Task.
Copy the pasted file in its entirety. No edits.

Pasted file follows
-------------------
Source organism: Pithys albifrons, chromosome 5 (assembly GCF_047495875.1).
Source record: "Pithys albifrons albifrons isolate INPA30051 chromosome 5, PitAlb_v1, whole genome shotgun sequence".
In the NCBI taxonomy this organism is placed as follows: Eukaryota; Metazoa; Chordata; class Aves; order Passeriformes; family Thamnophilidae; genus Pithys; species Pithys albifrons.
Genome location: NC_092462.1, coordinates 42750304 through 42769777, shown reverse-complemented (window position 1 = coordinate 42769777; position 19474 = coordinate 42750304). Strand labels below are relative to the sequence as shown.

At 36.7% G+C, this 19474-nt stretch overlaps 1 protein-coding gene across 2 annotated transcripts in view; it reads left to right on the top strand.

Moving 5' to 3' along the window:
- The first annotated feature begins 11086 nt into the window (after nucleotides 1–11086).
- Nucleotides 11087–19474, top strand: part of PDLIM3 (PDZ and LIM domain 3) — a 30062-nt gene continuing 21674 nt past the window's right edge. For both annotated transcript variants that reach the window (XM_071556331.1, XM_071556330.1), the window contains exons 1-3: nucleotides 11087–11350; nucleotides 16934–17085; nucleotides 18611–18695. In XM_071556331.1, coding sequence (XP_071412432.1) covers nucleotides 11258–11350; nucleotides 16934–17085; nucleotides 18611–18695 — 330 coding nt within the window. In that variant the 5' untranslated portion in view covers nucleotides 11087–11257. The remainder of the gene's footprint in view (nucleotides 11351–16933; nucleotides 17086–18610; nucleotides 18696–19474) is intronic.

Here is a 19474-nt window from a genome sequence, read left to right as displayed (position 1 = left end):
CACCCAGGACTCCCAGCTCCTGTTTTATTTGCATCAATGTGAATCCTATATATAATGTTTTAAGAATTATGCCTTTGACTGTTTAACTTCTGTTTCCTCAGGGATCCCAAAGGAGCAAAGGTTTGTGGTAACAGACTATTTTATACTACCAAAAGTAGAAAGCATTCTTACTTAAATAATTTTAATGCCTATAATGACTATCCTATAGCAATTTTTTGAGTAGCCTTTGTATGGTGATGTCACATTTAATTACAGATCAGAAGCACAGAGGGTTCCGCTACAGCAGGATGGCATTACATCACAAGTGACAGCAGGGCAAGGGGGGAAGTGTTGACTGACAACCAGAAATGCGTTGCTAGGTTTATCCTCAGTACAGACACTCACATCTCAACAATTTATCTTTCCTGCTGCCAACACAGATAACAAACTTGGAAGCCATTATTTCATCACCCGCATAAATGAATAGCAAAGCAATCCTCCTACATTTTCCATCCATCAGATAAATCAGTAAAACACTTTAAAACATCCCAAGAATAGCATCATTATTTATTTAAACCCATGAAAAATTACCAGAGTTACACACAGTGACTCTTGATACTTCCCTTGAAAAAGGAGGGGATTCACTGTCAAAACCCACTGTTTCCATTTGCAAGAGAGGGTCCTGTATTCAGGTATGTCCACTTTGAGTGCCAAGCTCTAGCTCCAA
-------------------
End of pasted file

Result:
Source organism: Pithys albifrons, chromosome 5 (assembly GCF_047495875.1).
Source record: "Pithys albifrons albifrons isolate INPA30051 chromosome 5, PitAlb_v1, whole genome shotgun sequence".
In the NCBI taxonomy this organism is placed as follows: Eukaryota; Metazoa; Chordata; class Aves; order Passeriformes; family Thamnophilidae; genus Pithys; species Pithys albifrons.
Genome location: NC_092462.1, coordinates 42750304 through 42769777, shown reverse-complemented (window position 1 = coordinate 42769777; position 19474 = coordinate 42750304). Strand labels below are relative to the sequence as shown.

At 36.7% G+C, this 19474-nt stretch overlaps 1 protein-coding gene across 2 annotated transcripts in view; it reads left to right on the top strand.

Moving 5' to 3' along the window:
- The first annotated feature begins 11086 nt into the window (after nucleotides 1–11086).
- Nucleotides 11087–19474, top strand: part of PDLIM3 (PDZ and LIM domain 3) — a 30062-nt gene continuing 21674 nt past the window's right edge. For both annotated transcript variants that reach the window (XM_071556331.1, XM_071556330.1), the window contains exons 1-3: nucleotides 11087–11350; nucleotides 16934–17085; nucleotides 18611–18695. In XM_071556331.1, coding sequence (XP_071412432.1) covers nucleotides 11258–11350; nucleotides 16934–17085; nucleotides 18611–18695 — 330 coding nt within the window. In that variant the 5' untranslated portion in view covers nucleotides 11087–11257. The remainder of the gene's footprint in view (nucleotides 11351–16933; nucleotides 17086–18610; nucleotides 18696–19474) is intronic.

Here is a 19474-nt window from a genome sequence, read left to right as displayed (position 1 = left end):
CACCCAGGACTCCCAGCTCCTGTTTTATTTGCATCAATGTGAATCCTATATATAATGTTTTAAGAATTATGCCTTTGACTGTTTAACTTCTGTTTCCTCAGGGATCCCAAAGGAGCAAAGGTTTGTGGTAACAGACTATTTTATACTACCAAAAGTAGAAAGCATTCTTACTTAAATAATTTTAATGCCTATAATGACTATCCTATAGCAATTTTTTGAGTAGCCTTTGTATGGTGATGTCACATTTAATTACAGATCAGAAGCACAGAGGGTTCCGCTACAGCAGGATGGCATTACATCACAAGTGACAGCAGGGCAAGGGGGGAAGTGTTGACTGACAACCAGAAATGCGTTGCTAGGTTTATCCTCAGTACAGACACTCACATCTCAACAATTTATCTTTCCTGCTGCCAACACAGATAACAAACTTGGAAGCCATTATTTCATCACCCGCATAAATGAATAGCAAAGCAATCCTCCTACATTTTCCATCCATCAGATAAATCAGTAAAACACTTTAAAACATCCCAAGAATAGCATCATTATTTATTTAAACCCATGAAAAATTACCAGAGTTACACACAGTGACTCTTGATACTTCCCTTGAAAAAGGAGGGGATTCACTGTCAAAACCCACTGTTTCCATTTGCAAGAGAGGGTCCTGTATTCAGGTATGTCCACTTTGAGTGCCAAGCTCTAGCTCCAA